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February 2011 - Posts - Yankee 2.0
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Yankee 2.0

February 2011 - Posts

  • What is my freedom worth?

    I saw a post on Craigslist recently that offered "up to $2,400" for participation in a research study at a reputable university. I called for more information, and the study (which is for NASA) involves several day visits/tests (blood tests, coordination and skills tests, interviews) and then culminates in a 13-day stay in their lab to have your sleep patterns monitored. The subjects who do the 13 days are in "isolation suites" where they can't know what time it is, have no access to computers or phones, have no windows, and where the lights are turned on and off at strange times, to see how the human body responds to such cues. People can write the subjects letters, but they'll be reviewed by research staff and redacted if they mention dates or times. Sound like prison? The "up to" payment is becuase you can drop out or be dropped at several points leading up to the 13-day stay.

    While the idea of the cash is appealing to me, the idea of being stuck, isolated, in a lab under the control of space scientists is less appealing. $2400 would pay for the plumbing work I want to do in my house this summer, but in the end, I don't think being in that situation is worth it to me. I thought a lot about the project and the recompense, and what motivates people to participate in this kind of study. And then I wondered what my own price is. How much money would make it worth my while to spend 13 days having my sleep monkeyed with and being isolated from my home and normal life? Would I do it for $5,000? Maybe. For $10,000? Definitely. I think. I would think of what I could do with that $10,000, (get a new roof and storm windows) and that would motivate me, but then I'd think about the conditions of the research project and might reconsider. Is there a dollar value that's worth it to be a prisoner for 13 days? I don't know.

  • On the level

    My nine-year-old refrigerator has been rattling for several months. It's not really loud, but it's noticeable and annoying. I think that nine years is about a third of the life expectancy of a refrigerator, so I was even more annoyed at the thought that it might be dying at such a young age. I would push it and open and close the door and it would stop rattling for a minute, then come back.

    Then the other day I heard something on the radio about the importance of having appliances level in order for them to function correctly and prolong their lives. I knew that was true for washing machines and gas stoves, but then I thought, "I wonder if that's what's going on with the fridge?"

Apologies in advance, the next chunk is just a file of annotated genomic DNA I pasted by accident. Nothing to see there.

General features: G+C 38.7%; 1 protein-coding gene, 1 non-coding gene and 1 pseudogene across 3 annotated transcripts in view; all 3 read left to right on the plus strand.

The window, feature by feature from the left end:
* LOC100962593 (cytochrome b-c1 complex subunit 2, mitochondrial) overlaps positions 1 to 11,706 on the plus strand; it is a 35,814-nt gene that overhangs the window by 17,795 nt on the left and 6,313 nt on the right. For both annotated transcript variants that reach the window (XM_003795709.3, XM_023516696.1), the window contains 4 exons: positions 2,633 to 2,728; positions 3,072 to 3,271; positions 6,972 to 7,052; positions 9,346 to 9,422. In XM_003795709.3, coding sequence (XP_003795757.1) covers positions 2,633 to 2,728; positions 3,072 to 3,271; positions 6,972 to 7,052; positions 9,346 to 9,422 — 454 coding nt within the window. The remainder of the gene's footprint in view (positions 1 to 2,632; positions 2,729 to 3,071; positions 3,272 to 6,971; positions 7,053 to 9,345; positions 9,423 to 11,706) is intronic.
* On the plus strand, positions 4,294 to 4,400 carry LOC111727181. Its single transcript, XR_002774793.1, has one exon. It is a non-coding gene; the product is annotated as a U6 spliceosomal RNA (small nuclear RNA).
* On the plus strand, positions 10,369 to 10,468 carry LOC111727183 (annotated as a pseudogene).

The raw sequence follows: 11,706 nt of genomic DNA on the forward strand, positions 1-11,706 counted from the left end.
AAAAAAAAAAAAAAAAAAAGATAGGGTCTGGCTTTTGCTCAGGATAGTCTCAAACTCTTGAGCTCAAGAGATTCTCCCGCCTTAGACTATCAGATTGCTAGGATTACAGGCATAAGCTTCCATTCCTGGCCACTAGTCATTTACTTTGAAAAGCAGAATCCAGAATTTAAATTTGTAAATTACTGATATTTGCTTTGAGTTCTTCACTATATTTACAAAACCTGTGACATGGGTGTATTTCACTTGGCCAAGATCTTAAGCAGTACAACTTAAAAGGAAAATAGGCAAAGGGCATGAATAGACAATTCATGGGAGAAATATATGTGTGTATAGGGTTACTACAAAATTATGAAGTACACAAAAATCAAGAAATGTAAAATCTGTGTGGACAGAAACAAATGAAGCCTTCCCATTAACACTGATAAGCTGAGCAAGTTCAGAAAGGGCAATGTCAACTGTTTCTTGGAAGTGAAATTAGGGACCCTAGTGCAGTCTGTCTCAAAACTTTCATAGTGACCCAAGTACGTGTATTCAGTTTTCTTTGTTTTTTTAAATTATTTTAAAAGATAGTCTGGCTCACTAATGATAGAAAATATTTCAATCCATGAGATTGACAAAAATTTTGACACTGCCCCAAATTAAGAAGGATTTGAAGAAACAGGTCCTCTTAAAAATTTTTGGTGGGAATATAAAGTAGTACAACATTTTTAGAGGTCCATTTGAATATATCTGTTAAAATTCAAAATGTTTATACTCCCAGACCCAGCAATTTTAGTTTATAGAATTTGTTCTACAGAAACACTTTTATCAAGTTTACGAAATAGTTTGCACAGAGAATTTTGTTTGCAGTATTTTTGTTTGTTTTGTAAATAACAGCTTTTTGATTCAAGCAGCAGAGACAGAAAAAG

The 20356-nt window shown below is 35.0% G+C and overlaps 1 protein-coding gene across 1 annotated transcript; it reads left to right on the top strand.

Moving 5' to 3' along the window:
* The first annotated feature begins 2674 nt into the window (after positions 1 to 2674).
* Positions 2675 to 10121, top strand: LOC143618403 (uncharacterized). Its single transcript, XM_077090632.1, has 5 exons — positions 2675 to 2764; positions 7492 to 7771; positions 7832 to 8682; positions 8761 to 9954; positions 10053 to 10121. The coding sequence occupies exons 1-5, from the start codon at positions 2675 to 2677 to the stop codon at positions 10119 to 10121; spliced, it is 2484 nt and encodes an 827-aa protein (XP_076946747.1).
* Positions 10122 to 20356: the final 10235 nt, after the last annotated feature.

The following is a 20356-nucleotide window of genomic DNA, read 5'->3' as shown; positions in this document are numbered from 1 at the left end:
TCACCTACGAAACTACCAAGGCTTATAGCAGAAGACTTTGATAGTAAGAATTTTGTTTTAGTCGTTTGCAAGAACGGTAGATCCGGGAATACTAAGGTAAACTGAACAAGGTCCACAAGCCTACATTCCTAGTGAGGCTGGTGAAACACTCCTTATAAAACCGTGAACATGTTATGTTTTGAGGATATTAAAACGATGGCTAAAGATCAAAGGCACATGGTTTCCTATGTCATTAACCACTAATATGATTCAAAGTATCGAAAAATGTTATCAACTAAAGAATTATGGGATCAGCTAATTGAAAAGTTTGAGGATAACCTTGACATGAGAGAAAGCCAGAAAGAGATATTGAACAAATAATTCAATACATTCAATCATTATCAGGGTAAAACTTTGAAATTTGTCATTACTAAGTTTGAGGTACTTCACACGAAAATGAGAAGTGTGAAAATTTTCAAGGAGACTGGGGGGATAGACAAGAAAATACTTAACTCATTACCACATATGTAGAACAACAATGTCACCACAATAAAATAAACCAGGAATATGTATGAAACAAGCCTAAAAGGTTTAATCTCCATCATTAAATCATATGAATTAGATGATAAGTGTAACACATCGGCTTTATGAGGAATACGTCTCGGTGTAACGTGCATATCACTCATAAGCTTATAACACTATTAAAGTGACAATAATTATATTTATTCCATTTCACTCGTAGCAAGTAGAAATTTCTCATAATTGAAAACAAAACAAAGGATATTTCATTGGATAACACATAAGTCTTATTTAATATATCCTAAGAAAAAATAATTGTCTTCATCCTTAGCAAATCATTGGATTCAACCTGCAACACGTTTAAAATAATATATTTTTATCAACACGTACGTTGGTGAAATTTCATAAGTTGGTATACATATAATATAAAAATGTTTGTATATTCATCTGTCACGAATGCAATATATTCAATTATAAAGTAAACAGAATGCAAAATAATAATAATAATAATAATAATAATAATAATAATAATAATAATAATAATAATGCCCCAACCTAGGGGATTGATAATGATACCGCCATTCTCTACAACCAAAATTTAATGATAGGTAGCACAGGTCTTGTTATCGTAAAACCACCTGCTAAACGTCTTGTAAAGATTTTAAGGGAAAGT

Guess what? It was. So I got out my trusty level and moved the fridge around on the floor until it was level -- guess what else? The rattling stopped. I repainted the kitchen back in November, and when I moved the fridge out, I must have done something that knocked it out of whack. Well, now I have a quiet kitchen and am hopefully prolonging the life of my young adult fridge.

  • Do you care about your credit score?

    There are several schools of thought about credit scores among people I know. Some people care a lot about their score and do whatever they can do keep the score as high as possible. Sometimes, the high-score-keepers want to know they can access credit at the best rate possible, some think it's reflective of a good character, some are just plain competitive and want to be "the best" at anything they undertake.

    Some people don't care at all about their score. These people seem to either be in the "I'm off the credit-grid" camp, and don't care about their score because they are dedicated to never using credit again, or in the resigned camp of "my score's ruined, I'll never fix it, so who cares." 

    I can understand all these points of view. I care about my credit score because I think it's important to pay bills on time, and if I *do* ever need credit again (I hope I won't) or if a potential employer ever checks my credit score, I want to look like a desireable candidate for credit or work. 

    How about you DS readers? Do you care about your score? Why or why not? 

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